79% (236)

68% (123)

51% (35)

100% (11)

100% (4) 88% (8)

100% (4)

100% (24) 94% (34) 60% (15) 12% (41) 100% (28)

81% (303) 75% (20) 100% (53) 100% (10) 75% (16) 100% (1) 79% (14) 91% (23) 95% (19) 43% (7) 93% (15)

100% (5) 100% (13)

100% (3) 100% (1)

57% (7)

30% (23) 88% (32)

0% (5) 92% (12)

0% (1) 100% (1)

31 225 229 37

89% (18) 70% (50) 93% (58) 43% (7)

0% (1) 58% (67) 88% (41) 88% (16)

100% (11) 65% (60) 90% (71) 80% (10)

38% (37) 86% (49) 50% (4)

Mexico Pakistan⁎ Philippines Russian Federation Thailand⁎ Turkey⁎ Ukraine⁎ Vietnam

0% (1) 100% (11) 0% (10)

Notes: The null hypothesis is that compliance is equal across all parent companies; the alternative hypothesis is that compliance is different between at least one pair of parent companies. Cells are empty if there were no packs from that parent company. In India, 64 out of the 75 packs coded for HWL compliance are from two brand owners: Godfrey Philips India Ltd. and Imperial Tobacco Calcutta. These companies are not subsidiaries of the top multinational tobacco parent companies, but do license brands such as Marlboro and Benson & Hedges. ⁎ p b 0.05 for comparison of HWL compliance by company, within country.

3.5. Comparison to FCTC requirements Ten of the 14 countries met the FCTC location requirement for a HWL on both the front and back of the pack, but only five countries met the recommendation to have a pictorial warning on both the front and back. Three countries required the HWL at the top of the pack, and only Thailand met the recommendation to have health warning messages on all panels and inserts/onserts. Indonesia was the only country to not meet the HWL size requirement to cover no less than 30% of the principal display area. All countries met the requirement for the HWL to appear in the country's principle language. Comparisons of country requirements to requirements and recommendations from the FCTC Article 11 Guidelines for implementation on these and other features can be found in Table 4.

4. Discussion Our findings suggest that cigarette manufacturers are often not fulfilling all of their obligations regarding HWLs on cigarette packs. Compliance with HWL requirements was b 90% in 11 of the 14 countries Table 3 Compliance at initial store vs. all others, 2013. Country

Bangladesh Brazil China Egypt India Indonesia Mexico Pakistan Philippines Russian Federation Thailand Turkey Ukraine Vietnam Total (all countries)

Initial store

All other stores

Overall compliance

n

Overall compliance

n

56% – 90% 95% 73% 100% 93% 100% 0% 95% 63% 74% 91% 74% 82%

32 – 106 19 30 28 60 9 10 61 35 90 69 47 596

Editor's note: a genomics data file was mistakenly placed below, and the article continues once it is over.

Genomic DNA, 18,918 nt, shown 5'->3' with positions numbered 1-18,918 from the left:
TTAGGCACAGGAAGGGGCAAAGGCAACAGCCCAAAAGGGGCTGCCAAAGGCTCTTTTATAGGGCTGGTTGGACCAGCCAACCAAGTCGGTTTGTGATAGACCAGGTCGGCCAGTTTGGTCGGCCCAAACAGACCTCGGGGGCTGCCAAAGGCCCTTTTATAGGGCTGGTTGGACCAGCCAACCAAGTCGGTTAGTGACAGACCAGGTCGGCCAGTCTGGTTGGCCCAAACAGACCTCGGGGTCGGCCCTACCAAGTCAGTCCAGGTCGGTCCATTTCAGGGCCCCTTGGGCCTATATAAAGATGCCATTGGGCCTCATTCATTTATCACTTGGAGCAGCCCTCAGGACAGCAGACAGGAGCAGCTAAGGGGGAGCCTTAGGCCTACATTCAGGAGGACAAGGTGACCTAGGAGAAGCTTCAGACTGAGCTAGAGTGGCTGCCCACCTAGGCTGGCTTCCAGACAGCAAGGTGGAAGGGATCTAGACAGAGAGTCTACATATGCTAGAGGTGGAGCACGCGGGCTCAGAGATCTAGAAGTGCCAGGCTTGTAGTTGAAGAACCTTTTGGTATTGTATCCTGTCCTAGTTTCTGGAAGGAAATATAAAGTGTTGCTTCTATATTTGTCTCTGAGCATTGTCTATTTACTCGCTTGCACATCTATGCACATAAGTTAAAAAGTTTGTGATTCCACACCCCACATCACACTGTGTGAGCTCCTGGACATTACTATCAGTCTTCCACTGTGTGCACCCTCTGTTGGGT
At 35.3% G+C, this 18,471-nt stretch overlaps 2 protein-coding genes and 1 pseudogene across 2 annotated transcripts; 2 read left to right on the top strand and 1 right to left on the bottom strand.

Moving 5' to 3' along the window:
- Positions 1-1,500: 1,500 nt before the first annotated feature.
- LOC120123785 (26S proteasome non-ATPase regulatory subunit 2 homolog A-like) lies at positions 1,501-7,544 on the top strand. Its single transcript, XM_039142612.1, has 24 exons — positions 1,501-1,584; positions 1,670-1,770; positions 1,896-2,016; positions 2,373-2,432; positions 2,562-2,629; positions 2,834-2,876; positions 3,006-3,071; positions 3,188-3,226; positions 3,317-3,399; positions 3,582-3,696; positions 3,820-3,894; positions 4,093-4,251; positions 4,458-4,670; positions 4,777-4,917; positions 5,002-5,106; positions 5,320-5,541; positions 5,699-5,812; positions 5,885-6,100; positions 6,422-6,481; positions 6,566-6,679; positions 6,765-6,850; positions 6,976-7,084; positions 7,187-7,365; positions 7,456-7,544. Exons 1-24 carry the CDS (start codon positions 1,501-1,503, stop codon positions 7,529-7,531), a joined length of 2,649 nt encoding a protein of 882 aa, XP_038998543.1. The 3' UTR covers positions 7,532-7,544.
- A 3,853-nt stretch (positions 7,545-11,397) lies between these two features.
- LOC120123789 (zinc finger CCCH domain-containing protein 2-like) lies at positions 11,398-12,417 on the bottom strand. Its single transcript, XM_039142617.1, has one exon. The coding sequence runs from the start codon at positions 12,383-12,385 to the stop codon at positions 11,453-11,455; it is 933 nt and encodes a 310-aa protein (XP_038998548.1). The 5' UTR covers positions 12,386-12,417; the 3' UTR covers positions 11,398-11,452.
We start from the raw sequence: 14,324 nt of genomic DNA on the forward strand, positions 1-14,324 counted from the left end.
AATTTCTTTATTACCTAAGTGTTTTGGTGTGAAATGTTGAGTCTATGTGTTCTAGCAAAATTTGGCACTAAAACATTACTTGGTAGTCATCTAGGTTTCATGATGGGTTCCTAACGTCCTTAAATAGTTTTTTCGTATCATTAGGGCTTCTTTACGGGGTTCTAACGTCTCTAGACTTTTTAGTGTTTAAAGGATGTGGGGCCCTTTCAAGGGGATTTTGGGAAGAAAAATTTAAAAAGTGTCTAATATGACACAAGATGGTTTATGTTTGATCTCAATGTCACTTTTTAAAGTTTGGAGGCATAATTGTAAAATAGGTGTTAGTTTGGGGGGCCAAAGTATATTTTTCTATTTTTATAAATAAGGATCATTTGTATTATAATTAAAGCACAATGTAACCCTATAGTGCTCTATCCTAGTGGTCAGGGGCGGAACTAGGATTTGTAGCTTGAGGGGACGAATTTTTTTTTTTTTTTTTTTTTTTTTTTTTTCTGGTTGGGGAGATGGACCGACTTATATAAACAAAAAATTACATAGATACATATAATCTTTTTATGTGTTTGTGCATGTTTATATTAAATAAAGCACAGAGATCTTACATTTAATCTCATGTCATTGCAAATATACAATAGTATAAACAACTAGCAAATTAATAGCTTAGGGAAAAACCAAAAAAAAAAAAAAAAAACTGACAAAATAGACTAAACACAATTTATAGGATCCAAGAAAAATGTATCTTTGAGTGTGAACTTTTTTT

29% – 91% 61% 84% 70% 100% 52% 19% 82% 64% 50% 73% 72% 67%

24 – 246 36 45 187 12 58 89 45 28 151 191 36 1148

P value

0.04 – 0.77 b0.01 0.24 b0.01 0.36 b0.01 0.13 0.03 0.91 b0.01 b0.01 0.82 b0.01

Note: Data on initial store were not available for Brazil. [1859 packs coded for HWC – 115 packs from Brazil = 1744 total packs].

examined, with large variation in compliance across countries. Compliance in the Philippines was particularly low (17%), with the lack of compliance driven mostly by text size that was too small. That compliance varies by country may be due in part to the country's ability to enforce its laws more generally or the level of tobacco industry interference in a country. There was high compliance for location of the warning but, overall, only 80% of HWLs met their country's size requirements, i.e., they were too small. This is very concerning especially given the preponderance of evidence that HWLs are more effective when they are bigger (e.g., Hammond, 2011). Differences in compliance were found by socioeconomic status of the neighborhood where the pack was purchased, with higher compliance in higher SES neighborhoods. This is also concerning as it suggests that lack of compliance may exacerbate health disparities. Further, overall compliance varied by parent company and brand family. Only half of packs manufactured by KT&G were compliant, but even BAT – which had the overall highest compliance – produced packs that were not compliant. While some of these non-compliant packs may be counterfeit, it is up to the manufacturers to protect their brand names and control the illegal supply of cigarettes. Countries need to monitor on a regular basis whether manufacturers are adhering to HWL requirements, and hold manufacturers accountable when they do not. While it is essential that HWLs comply with their country's requirements in order to maximize the public health impacts of HWLs, high compliance with policies that involve inadequate requirements is also a key issue to be addressed. As a case in point, there was very high compliance in China, but the Chinese HWL requirements are weak – the text-only warnings just meet the FCTC minimum coverage of 30%, and there are no specifications for either the color of the text or the color of the background of the warning. In practice, the health warning text color is often similar to the brand name text color, and the background of the warning also uses colors from the rest of the pack, making it difficult to distinguish between the warning and the rest of the content printed on the pack (Appendix 5). At a minimum, China should require black text on a white background or white text on a black background for the HWL. Moving to a higher coverage and pictorial warnings would also be better at informing people in China about the dangers of tobacco products. Although we focused our coding of HWL compliance on each country's warning label specifications, we did observe other aspects related to implementation of the warnings. For example, in Brazil, the